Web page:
Thursday, November 13, 2014

Bringing the outside in

It’s 41 degrees (Fahrenheit) here in Manotick, Ontario as I write this and the temperature is dropping. It will be well below freezing tonight and not for the first time this fall.  I don’t mind the weather as it’s high energy with the sun shining at least part of the time and a bright blue sky.  But I miss my summer flowers!  

The house has a two-foot roof overhang by almost all the windows. That keeps us cool in the summer, but it seems dark and unfriendly without a peek of brightness through the windows. Even our hysterical and hyperactive squirrels weren’t able to lift the mood. 

This year I couldn’t bear to part with the beautiful coral geranium that brightened the deck all summer.  We usually let the begonias and geraniums go, but now in our bungalow we actually have a bit of room. What harm could it do to cart some inside and hope for the best?

We’ve salvaged two geraniums, a small begonia and most of the herbs.  The parsley, thyme, rosemary and chives were not looking their best in their newfound window, that doubles as the orchid rest home. They declined to be photographed as did the naked orchids. 

I also made a mad dash with the garden scissors before the driving wind, rain and the odd (gasp!) swirling snowflake destroyed the blooms on the hydrangeas.  They have repaid me by staying perky for two weeks in various little vignettes and I think they’ll last longer.  

And in the middle of typing this, I remembered the lavender.  Although the blooms are long gone and I wasn’t sharp enough to harvest them at the time, too busy promoting The Wolfe Widow and working to meet our deadline for The Marsh Madness, the next book collector mystery.  But never mind, the little stalks smell nice enough and are cheering up the place too.  

I noticed that a lonely clematis bloom was resting bravely on the deck.  Where were you all summer, I wondered?   

The good news is that the house looks much more cheerful and the transplants from the garden will keep me happy until the amaryllis and Christmas cactus bloom.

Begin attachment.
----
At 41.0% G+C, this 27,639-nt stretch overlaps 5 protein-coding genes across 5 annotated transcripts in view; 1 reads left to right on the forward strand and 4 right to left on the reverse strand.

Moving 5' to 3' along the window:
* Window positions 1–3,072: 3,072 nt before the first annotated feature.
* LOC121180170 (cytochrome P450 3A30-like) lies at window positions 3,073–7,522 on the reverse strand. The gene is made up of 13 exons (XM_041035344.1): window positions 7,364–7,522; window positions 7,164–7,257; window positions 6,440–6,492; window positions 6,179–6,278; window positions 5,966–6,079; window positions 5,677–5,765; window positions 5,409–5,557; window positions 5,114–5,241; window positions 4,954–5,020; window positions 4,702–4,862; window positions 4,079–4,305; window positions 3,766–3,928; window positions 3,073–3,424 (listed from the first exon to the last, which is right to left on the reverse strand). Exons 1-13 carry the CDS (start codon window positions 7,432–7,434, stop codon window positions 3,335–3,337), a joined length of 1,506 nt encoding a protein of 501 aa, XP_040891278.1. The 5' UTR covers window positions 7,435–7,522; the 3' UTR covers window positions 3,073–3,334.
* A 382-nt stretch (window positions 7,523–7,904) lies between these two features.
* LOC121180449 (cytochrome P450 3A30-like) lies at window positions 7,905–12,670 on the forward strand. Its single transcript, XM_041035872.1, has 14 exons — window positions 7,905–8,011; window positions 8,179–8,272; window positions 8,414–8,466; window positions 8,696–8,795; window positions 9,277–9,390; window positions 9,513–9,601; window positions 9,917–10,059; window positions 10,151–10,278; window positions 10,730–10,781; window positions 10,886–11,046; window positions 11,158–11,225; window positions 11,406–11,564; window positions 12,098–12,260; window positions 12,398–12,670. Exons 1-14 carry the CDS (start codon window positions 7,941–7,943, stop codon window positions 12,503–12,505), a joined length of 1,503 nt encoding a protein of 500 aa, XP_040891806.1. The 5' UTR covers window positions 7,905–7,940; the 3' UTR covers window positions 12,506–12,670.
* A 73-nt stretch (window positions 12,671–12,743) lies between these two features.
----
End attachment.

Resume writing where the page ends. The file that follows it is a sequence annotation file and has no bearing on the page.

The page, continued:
The bad news is that they seem to have brought a couple of hardy mosquitoes with them!  So smile, slap. Smile, slap.  

I’ll let you know how long they all keep.  And in the meantime, how about sharing your own secrets for saving plants and keeping things bright in gloomy November. 

Tips, tales and all that good stuff gratefully received, my friends.


Marina Sofia said...

Gorgeous - the scent of lazy summer days...

Mary Jane Maffini said...

Thank you, Marina Sofia - I hope that scent will take us through some of the cold days coming!

Dr. Mary Kennedy said...

This is a fabulous idea!! I tried bringing in parsley, chives and basil. For some reason, the basil isn't doing well, but the parsley and chives are thriving. Hope your geranium makes it, very pretty!

Duffy Brown said...

Love this post! I bring in my 6 big Boston ferns and my trumpet tree. They take up so much of the house as they are huge but I can’t have them dying and then I just take them back outside in May.

Mary Jane Maffini said...

Thanks, Mary! I never have much luck with bringing in the basil. The parsley and thyme are doing well. The chives seem to be sulking.



Mary Jane Maffini said...

That's lovely, Duffy. I can just imagine those big ferns. I am heading off the Google to find out what a trumpet tree is. I don't think we have them up here in zone 4b.




Heather said...

Love the color of your geraniums, and that the hydrangeas have lasted so long. We've been below freezing here most of the week, and I awoke to actual snow on the ground this morning -- though gratefully nothing like the foot plus the northern part of the state got this week. It's too early for this! :-\

Mary Jane Maffini said...

It sounds like you are colder than we are, Heather. We hear the cold front is moving our way. Hello winter! And yes, too early.